This column isn’t about crime but it is about life and death.
For 18 months I’ve put it off. I mean, what do you do with a childhood house full of memories after you lose both your parents?
We moved into the house when I was just out of elementary school – more years ago than I care to admit.
I’m almost embarrassed to admit that I have let my parent’s home remain virtually untouched. I just couldn’t bear tampering with their things. As an only child I have no siblings to argue with me over my decision. So, I just let the house be, sitting there like some sort of organic time capsule. I have been paralyzed with indecision about what to do.
My parents had some lean times and, finally, more prosperous times and the house, while not big, showcases what they felt was important. How could I now decide what was worth keeping and what was not?
There are the pieces of china from my great grandmother’s wedding day in 1882, not particularly valuable but rich in the history of our family. There is the lamp my grandmother got on her wedding day in 1914 and the drawer full of doilies, dresser scarves and kitchen towels she created.
And all those family photographs.
So, on this week before Easter there I was alone in the house holding fading pictures of my ancestors going back nearly a century and a half. Photos of my parents courting in high school, Dad in his Navy uniform and then graduating from college in Mayville, North Dakota.
There were pictures of the first house they bought in California and on the front steps my mother holding me as a tiny baby, my dad looking proud. And there were photos of the house we lived in once they decided to move to Albuquerque, New Mexico in the 60’s and open their own business.
My parents knew how to work – but they also knew how to play. What struck me most were the years worth of grin-from-ear-to-ear pictures of them outside hosting a patio party or holding their prized fish catch or garden bounty of roses, tomatoes, green chilies and mounds of green beans.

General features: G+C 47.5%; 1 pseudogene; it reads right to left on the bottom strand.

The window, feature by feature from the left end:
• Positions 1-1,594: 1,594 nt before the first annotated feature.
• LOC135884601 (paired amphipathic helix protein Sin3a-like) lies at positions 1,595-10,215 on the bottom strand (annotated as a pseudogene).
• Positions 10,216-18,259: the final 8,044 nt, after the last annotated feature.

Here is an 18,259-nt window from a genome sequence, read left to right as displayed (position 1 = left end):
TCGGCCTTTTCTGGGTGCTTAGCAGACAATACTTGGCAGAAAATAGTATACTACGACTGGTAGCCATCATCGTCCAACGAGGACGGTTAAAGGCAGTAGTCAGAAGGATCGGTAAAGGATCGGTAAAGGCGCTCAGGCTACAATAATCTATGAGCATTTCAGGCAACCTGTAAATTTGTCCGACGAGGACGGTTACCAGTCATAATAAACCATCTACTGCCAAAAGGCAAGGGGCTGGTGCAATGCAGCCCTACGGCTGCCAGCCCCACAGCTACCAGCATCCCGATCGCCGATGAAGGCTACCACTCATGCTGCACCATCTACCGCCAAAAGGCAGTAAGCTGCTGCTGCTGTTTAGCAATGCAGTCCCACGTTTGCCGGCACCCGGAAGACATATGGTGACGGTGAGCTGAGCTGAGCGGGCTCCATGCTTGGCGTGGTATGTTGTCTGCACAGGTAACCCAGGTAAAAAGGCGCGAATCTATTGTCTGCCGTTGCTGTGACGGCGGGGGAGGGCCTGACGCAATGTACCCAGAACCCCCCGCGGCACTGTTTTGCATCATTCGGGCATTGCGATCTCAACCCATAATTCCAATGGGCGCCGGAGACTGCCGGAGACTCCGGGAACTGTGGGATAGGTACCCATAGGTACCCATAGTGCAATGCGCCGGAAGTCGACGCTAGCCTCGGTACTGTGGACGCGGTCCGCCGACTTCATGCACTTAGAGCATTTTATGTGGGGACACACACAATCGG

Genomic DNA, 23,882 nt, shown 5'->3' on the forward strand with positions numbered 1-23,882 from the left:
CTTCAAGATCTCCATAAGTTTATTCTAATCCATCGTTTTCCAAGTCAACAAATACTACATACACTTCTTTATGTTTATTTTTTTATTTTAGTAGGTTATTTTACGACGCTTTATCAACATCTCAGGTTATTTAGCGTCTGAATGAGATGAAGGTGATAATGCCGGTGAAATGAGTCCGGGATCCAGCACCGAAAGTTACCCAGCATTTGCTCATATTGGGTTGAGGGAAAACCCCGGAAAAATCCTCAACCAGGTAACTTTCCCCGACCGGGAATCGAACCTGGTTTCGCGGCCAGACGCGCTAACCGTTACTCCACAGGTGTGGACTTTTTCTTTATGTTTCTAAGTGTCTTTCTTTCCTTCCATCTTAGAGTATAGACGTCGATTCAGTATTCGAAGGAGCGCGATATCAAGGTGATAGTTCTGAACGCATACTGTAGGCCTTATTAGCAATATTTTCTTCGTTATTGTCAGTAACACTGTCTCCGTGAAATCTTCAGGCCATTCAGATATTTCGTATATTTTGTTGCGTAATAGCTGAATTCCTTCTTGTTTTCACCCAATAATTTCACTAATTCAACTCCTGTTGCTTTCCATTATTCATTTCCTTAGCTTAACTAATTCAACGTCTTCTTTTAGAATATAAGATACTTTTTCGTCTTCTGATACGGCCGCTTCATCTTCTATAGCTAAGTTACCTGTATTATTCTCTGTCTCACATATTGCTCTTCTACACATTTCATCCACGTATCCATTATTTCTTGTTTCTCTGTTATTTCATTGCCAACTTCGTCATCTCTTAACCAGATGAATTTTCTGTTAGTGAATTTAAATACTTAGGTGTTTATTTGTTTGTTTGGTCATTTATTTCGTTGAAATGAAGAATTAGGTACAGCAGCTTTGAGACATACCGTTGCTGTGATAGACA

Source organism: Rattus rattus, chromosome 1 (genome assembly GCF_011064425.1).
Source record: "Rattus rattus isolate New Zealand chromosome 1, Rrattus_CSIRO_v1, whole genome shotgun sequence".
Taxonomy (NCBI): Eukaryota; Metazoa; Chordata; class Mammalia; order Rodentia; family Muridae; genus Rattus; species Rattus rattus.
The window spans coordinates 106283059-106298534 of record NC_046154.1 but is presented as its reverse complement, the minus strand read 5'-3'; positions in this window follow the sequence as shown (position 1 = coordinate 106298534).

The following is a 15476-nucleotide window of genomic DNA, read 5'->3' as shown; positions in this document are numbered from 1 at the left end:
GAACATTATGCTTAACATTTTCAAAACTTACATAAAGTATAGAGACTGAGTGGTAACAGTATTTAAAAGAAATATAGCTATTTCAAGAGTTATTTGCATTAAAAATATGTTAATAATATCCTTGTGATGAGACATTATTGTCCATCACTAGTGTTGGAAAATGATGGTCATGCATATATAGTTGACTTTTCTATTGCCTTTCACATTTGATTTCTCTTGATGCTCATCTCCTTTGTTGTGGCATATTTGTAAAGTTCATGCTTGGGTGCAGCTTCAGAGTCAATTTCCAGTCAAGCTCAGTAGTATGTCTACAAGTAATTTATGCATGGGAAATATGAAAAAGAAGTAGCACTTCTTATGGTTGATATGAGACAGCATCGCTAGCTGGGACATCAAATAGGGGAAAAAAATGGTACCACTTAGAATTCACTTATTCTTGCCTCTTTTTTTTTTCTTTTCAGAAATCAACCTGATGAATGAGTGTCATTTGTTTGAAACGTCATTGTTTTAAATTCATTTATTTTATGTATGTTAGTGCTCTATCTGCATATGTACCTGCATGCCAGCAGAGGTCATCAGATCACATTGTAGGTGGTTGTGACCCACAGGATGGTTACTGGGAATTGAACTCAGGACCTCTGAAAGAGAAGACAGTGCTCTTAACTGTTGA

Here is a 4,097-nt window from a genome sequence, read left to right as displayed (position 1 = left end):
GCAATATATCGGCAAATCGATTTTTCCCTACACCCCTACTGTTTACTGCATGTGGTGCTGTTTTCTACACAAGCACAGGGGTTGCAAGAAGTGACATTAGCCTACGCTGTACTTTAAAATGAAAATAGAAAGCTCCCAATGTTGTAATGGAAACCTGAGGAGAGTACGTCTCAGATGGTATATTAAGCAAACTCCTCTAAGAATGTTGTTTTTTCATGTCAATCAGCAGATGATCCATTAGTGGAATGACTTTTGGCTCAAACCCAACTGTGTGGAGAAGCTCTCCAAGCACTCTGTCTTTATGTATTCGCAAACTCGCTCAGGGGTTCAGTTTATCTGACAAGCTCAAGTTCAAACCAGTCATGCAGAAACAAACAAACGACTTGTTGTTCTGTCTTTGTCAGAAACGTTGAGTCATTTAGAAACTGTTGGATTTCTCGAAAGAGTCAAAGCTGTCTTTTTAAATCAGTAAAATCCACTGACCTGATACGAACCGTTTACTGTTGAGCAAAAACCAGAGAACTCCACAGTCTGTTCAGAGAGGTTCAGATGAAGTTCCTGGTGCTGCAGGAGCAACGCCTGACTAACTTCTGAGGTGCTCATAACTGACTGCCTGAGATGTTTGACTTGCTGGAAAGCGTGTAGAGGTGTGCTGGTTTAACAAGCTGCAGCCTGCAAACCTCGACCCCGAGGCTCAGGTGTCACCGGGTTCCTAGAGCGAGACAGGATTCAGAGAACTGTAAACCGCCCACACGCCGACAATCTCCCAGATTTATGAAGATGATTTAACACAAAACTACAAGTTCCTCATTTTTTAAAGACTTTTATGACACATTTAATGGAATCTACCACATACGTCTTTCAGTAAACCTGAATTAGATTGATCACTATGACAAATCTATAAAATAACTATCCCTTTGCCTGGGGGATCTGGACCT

Pictures that were so hard to hold, harder to throw away.
The special table cloths Mom brought out for different holidays. My Dad’s stuffed swordfish on the wall, his toolbox out in the garage, his favorite chair on the patio. All the knickknacks and possessions life sees you collect. I was nearly overwhelmed by the burden of deciding what I would keep and what I would let go.
We use phases like “passed away” or “went to God” and somehow we think that cushions the fact that our loved ones are never coming back. Well, I’ve finally gotten to the place where I can talk about it. Dad died in March 2004, Mom died in August 2006. But more importantly what I see now is that they truly lived a good life.
As I looked around their home I saw how they had fully embraced their lives in the Southwest. As I contemplated their belongings – Navajo rugs, sand paintings and Indian pottery along side treasures from their native North Dakota – the wooden rocker grandpa made out of a single piece of wood, the old metal milk can with the family name on it, the wooden wall phone that came from the farm – I realized this is where my parents found their place of peace on earth. I’d never thought of it that way.
My parents were well respected members of the Albuquerque community, operating the Hughes’ Meat Company there for 35 years. They did charity work and belonged to the Naval Fleet Reserve Club and the American Legion. Dad, like his father before him, was a Navy veteran of World War II. My folks loved nothing better than to jump in their motor home and take off for a nearby lake – and on one occasion all the way to Alaska. They tended their prized roses and vegetable garden, they played cards and pool with friends and they knew how to have a good time.
I learned a lot from them about how to conduct a life. Through the living of their lives they instilled in me the virtues of: integrity, hard work and the value of a good laugh, sometimes at one’s own expense.
The time that has passed since their deaths has been a necessary emotional buffer for me. Now I’ve come to see that it’s just a house, the items inside are just ‘things.’ The real memories and the valuables are the ones I carry inside me – always.